Published May 6, 2010
As a Baptist pastor concerned about the state of the local church in our society, I was disheartened when I read Gerald Harris editorial regarding “Breaking Family Ties.” I understand that the 2000 BF&M has particular boundaries concerning women in ministry, but Mr. Harris’ article falls short on elaborating on how churches are wrestling with this complex issue in a local context.
Instead, Mr. Harris focuses on the role of Rev. Mimi Walker’s ministry at Druid Hills. He asserts in so many words that Graham and Mimi Walker’s position are a result of “popular opinion” and a “humanly devised system of theology.”
Mr. Harris fails to even consider that the sum of Druid Hills Baptist is made up of all its parishioners, not just its co-pastors. Does he not consider how his article might affect the hundred or so members of the church, many of whom pray for the GBC and missions daily?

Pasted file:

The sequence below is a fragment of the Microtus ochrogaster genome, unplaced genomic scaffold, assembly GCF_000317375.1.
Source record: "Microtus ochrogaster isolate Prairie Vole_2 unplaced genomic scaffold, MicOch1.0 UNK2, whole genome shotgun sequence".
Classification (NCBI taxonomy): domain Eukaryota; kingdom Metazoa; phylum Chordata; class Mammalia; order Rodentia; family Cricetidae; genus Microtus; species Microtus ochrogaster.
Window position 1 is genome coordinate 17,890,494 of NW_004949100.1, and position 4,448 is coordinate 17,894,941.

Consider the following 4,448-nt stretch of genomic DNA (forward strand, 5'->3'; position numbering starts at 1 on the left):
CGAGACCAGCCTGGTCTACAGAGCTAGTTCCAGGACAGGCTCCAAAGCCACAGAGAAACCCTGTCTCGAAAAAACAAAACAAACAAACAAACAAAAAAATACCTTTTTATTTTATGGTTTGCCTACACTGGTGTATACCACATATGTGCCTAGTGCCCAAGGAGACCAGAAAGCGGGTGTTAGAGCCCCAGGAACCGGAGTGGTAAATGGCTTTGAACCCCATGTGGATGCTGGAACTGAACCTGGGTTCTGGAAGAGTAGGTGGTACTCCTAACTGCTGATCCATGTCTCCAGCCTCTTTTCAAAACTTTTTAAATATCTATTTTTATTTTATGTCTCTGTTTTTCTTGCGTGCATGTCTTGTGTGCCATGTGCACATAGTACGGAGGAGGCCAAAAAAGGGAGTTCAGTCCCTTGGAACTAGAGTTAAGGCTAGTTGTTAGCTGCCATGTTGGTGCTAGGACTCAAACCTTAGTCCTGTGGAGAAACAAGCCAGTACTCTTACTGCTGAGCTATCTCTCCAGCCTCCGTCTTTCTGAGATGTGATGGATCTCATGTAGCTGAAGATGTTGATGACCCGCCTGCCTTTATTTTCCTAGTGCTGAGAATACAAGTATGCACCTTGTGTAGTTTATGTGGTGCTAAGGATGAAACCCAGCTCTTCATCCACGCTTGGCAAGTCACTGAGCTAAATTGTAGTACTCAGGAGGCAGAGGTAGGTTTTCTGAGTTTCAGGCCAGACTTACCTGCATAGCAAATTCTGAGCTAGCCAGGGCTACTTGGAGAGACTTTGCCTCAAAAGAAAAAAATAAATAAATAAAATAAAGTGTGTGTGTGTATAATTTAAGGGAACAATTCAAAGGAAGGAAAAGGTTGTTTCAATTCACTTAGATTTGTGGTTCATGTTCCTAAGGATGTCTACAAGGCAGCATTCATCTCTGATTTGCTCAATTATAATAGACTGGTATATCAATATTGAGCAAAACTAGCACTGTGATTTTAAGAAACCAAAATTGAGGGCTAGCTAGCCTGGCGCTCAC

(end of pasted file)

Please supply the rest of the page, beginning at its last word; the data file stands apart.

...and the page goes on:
Despite how the Southern Baptist Convention feels about women in ministry, there needs to be greater sensitivity to congregations that are actively engaging the Spirit of God in their local community. There is a place for debate and disagreement, but no place for flippant rhetoric. Harris’ condescending remarks and shallow criticism is not fitting for a leader of the Georgia Baptist Convention. His last paragraph, referencing Rev. Walker’s ability to take advantage of an “entitlement” for a “penny,” is in poor taste entirely.
Harris rightly focuses on 1 Timothy 2:11-14 to address his interpretation for women in ministry. What about Jesus’ prayer in John 17:20-22, in which Jesus implies that the testimony of the Church is advanced through the unity of the Body, not division within the Body? Where does that fit in Mr. Harris’ theology?
And we have the nerve to wonder why baptisms, giving, and church attendance within the SBC are down?
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